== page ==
In a similar manner the part 35' other outer section of the lies against the outer surof the centrally disposed section and intermediate of the same and'the parts 31, 33 of this outer section. 1 The part 34 of this outer section lies against the outer face of the part 22 of the intermediate section and between the same and the parts '30 and 32 of this outer section. It will that the outer surfaces of the sections 32 and 33 lie in contact with each other when the sheet is folded in this manner to form a napkin as illustrated. It will be understood that in making the fold the fold line 10 between the parts 24, 26 and 25 and 27 is so placed as to be substantially coincident with the edge of the parts 28 and 29, although line 10 may be so placed as to bring the edge of the parts 28 and 29 slightly within the same. Similarly the fold line 11 between the parts 30, 32, 31 and 33 is so placed as to be substantially coincident with-the edge of the parts 34 and 35, although this fold line may .be so placed as to cause the edge of the parts 34 and 35 to lie, slightly within the same.
In this form of napkin the outer sections are composed of the same number of parts as the central or intermediate sections, the parts of the outer sections being all sub 'rections to bring one it may be that the fold- 'of the then folded parts,
'one free edge to one stantiall coextensive and likewise all the parts 0 .the central or intermediate sections are substantially coextensive, and that when the article is transversely folded one of the outer sections lies intermediate of the centrally disposed sections. Furthermore, as the width ofeach outer section is substantially one half the width of the centrally disposed sections the articles when placed in a superimposed pile will form a bundle'of uniform thickness.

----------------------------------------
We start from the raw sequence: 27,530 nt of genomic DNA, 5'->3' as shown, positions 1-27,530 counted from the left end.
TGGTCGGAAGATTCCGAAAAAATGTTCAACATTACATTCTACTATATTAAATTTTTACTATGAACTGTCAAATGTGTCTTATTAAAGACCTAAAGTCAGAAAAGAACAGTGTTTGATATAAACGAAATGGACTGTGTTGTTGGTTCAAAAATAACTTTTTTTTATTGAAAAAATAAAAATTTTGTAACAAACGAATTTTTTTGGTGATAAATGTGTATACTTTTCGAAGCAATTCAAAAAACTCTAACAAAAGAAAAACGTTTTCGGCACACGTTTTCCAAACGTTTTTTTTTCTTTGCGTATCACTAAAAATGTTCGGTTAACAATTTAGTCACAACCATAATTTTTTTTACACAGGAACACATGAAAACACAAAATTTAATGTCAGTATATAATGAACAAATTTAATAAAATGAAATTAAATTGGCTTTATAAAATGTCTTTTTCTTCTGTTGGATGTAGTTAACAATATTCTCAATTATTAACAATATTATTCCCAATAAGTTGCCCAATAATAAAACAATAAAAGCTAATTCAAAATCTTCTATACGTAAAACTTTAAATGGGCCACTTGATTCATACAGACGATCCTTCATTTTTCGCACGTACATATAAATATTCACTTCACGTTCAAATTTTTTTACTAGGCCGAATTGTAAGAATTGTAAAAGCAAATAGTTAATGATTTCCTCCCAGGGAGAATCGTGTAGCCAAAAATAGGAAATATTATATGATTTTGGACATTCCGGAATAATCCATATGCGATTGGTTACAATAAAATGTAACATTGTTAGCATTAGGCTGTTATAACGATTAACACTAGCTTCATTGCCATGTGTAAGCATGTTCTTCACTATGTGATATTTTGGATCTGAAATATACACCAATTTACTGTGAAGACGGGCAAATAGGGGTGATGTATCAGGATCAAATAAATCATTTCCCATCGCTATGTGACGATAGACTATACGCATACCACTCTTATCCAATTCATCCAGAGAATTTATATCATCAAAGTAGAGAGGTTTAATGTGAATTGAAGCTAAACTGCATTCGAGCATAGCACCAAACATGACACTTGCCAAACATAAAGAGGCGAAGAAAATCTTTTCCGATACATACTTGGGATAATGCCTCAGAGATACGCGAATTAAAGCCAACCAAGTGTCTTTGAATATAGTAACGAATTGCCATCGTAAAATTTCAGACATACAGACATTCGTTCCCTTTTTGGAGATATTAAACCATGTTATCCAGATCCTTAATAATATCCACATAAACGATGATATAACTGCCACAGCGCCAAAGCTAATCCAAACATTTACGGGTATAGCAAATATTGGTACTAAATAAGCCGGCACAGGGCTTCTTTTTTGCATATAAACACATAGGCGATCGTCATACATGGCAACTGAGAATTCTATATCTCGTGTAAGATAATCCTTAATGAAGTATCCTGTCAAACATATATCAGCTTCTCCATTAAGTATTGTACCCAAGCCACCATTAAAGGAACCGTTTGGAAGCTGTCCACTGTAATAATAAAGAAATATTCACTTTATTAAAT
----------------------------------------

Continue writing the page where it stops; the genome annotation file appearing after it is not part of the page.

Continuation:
" Iclaim as my invention:
1. A sheet of maternl folded longitudi nally into an odd numberof sections to provide a corresponding number of parts which initially are substantially coextensive, the sheet being also folded longitudinally in op po'sitel disposed directions to bring an initially olded two ply edge to a substantially central position on intermediate of the secondary folds.
2. A sheet of material folded initially into an odd number of sections to rovide a corresponding number of parts of substantially coextensive area, the said sheet being folded to bring the edges of the sheet to opposite edges of the then folded sections, the sheet being also folded in oppositely disposed diof the initially folded two ply edges and one free edge of the sheet 'to one side and the other initially folded two ply edge and the other free edge'to the opposite side of the sections intermediate of the secondary folds.
- 3. A sheet of material folded longitudi- "nally into three sections to initially provide three parts of substantially coextensive area with the edges of the sheet at opposite sides the sheet being also longitudinally folded in one direction to bring one initially folded two ply edge and side and in the opposite direction to bring the other initially folded two ply edge and the other free edge to the other 'sidebf the then substantially coextensive'sections intermediate of the secondary folds. v
Signed by me this 16th day of June 1926.
JOHN o. HUNT.
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|Cooperative Classification||A41B15/00, A47K2010/428|